Have I mentioned that I like keyboard shortcuts?!?

More Windows Key Tricks

Shift+Windows logo key+number   | Start a new instance of the program pinned to the taskbar in the position indicated by the number.

Ctrl+Windows logo key+number   | Switch to the last active window of the program pinned to the taskbar in the position indicated by the number.

Alt+Windows logo key+number | Open the Jump List for the program pinned to the taskbar in the position indicated by the number.

Ctrl+Windows logo key +Tab Use the arrow keys to cycle through programs on the taskbar by using Aero Flip 3-D.

Same as Windows key + tab above 

Ctrl+Windows logo key + B | Switch to the program that displayed a message in the notification area.

Windows logo key + Spacebar | Preview the desktop.

Windows logo key + Shift+Up Arrow | Stretch the window to the top and bottom of the screen.

#416 Use ‘Snap To’ to Stop Chasing Buttons Around Your Screen

Do ever get tired of dragging your mouse all over the screen or across monitors to click a button on a dialog box? If so and you’re a Windows user, you’re in luck. Windows has a mouse setting that will jump your mouse pointer to where it needs to be automatically.

The feature is called “Snap to” and it is a quick and easy fix.

How to Turn On The Snap To Mouse Option

1. Open the Control Panel and click Hardware and Sound

MouseSnap01

2. Then click on Mouse

MouseSnap02

3. On the Pointer Options tab check the Snap To box labeled “Automatically move pointer to the default button in a dialog box”.

MouseSnap03

Now you can start enjoying all that time and energy you save by not needing to chase those pesky buttons all over your screen!

#415 The Unknown Windows Tool for Automatically Capturing Screen Activity

At some point, everyone who works with computers needs to share the steps for doing something on a computer. Whether it is training for how something works or getting help from a support person when it doesn’t, capturing the steps involved is often very helpful.  There are about a zillion ways to do this including taking screenshots and recording video of your screen actions. If you want a super quick and easy way to capture the steps for some operation on your Windows computer, you should try out the Problem Steps Recorder.  It is free and there is nothing to download because you already have it. (Bet you didn’t know that! I didn’t.)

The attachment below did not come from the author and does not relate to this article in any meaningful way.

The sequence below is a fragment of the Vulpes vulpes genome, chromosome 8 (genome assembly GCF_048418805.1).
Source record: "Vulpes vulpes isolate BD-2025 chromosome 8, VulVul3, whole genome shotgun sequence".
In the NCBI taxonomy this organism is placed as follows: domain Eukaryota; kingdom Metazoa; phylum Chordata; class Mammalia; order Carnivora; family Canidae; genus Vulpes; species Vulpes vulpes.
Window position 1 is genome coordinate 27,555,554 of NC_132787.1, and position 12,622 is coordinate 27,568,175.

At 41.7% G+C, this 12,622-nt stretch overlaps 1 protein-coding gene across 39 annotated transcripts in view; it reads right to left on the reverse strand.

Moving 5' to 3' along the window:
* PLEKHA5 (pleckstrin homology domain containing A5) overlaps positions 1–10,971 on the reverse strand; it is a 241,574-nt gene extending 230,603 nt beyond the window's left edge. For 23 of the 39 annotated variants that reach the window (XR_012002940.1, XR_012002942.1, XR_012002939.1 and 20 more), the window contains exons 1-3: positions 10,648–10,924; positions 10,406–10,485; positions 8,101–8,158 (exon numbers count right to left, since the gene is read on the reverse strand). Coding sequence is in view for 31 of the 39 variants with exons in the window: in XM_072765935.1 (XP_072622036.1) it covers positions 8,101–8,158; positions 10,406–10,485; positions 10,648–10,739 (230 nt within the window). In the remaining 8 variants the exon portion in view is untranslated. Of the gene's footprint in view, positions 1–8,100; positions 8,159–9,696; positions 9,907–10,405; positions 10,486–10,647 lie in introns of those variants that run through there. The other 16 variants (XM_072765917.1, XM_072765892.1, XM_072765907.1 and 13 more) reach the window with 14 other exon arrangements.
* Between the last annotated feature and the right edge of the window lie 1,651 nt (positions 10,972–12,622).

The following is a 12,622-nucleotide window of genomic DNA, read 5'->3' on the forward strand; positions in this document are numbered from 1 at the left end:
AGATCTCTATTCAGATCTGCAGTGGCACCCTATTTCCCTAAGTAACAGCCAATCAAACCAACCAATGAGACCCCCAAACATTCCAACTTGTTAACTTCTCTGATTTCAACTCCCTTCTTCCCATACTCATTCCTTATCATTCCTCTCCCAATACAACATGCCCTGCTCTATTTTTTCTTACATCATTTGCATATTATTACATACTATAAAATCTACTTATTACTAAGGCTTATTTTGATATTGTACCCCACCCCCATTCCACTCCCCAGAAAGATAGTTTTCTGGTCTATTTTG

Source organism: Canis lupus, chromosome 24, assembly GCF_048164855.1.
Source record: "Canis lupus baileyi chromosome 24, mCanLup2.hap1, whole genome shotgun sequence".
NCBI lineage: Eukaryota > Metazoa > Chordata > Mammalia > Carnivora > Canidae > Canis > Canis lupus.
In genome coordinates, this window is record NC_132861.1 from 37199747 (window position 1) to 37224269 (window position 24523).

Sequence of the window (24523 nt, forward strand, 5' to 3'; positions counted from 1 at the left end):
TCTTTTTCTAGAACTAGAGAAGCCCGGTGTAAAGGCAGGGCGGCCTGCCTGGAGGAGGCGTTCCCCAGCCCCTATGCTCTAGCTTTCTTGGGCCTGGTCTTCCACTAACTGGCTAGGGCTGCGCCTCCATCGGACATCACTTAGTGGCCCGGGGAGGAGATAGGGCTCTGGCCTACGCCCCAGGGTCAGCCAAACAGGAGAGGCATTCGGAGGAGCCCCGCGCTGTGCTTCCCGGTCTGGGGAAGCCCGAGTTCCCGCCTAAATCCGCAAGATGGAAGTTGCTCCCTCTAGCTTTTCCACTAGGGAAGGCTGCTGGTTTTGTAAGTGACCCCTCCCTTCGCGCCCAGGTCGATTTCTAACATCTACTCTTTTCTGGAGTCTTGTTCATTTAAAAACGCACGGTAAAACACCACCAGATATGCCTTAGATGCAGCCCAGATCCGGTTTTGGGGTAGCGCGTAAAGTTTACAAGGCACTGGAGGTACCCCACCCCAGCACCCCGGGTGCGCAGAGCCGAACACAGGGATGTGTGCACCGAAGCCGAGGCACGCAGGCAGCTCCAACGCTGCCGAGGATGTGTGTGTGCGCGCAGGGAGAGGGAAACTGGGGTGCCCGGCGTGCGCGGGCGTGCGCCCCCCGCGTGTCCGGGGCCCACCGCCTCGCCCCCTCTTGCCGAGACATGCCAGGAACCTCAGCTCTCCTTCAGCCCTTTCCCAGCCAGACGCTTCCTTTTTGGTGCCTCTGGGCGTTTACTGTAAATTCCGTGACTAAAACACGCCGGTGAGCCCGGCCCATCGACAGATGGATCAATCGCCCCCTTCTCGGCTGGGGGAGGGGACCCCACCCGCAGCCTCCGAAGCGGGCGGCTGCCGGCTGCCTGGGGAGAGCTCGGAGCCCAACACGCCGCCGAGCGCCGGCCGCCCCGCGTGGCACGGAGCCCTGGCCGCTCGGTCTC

Problem Steps Recorder

The cool thing about the Problem Steps Recorder is that it will  automatically capture the steps you take, including a text description of where you clicked and a screenshot from each time you click. Then when you’re done, you can save them to a file and send it off to someone else.

ProblemStepsRecorder

To record and save steps using the Problem Steps Recorder

  1. To open the Problem Steps Recorder click the Start button and type psr. In the list of results, click psr.
  2. Click Start Record. Then walk through the steps you want to capture. You can pause the recording at any time, and then resume it later.
  3. When you’re done click Stop Record.
  4. You can use the Save button to save your stpes as a .zip file.

You can even email it directly from the PSR application. Once you’ve saved it, click the help down arrow Picture of help down arrow and then click Send to E‑mail recipient. This will open an e‑mail message in your default e‑mail program with the last recorded file attached to it.

Who knew that such a handy little tool was hiding right there in Windows all along? Learn more about it here.

#378 Tweak Your Windows Taskbar

You probably give very little, if any thought to your Windows taskbar.  We all use it differently but one thing we have in common is that usually it just sits there taking up space. Although it doesn’t take up much space if you want to maximize your screen real estate you can  set your taskbar so that its only there when you need it.

Autohide Your Taskbar

Here’s how to set it to autohide:

1. Right-click on the taskbar

2. In the menu that appears, select Properties.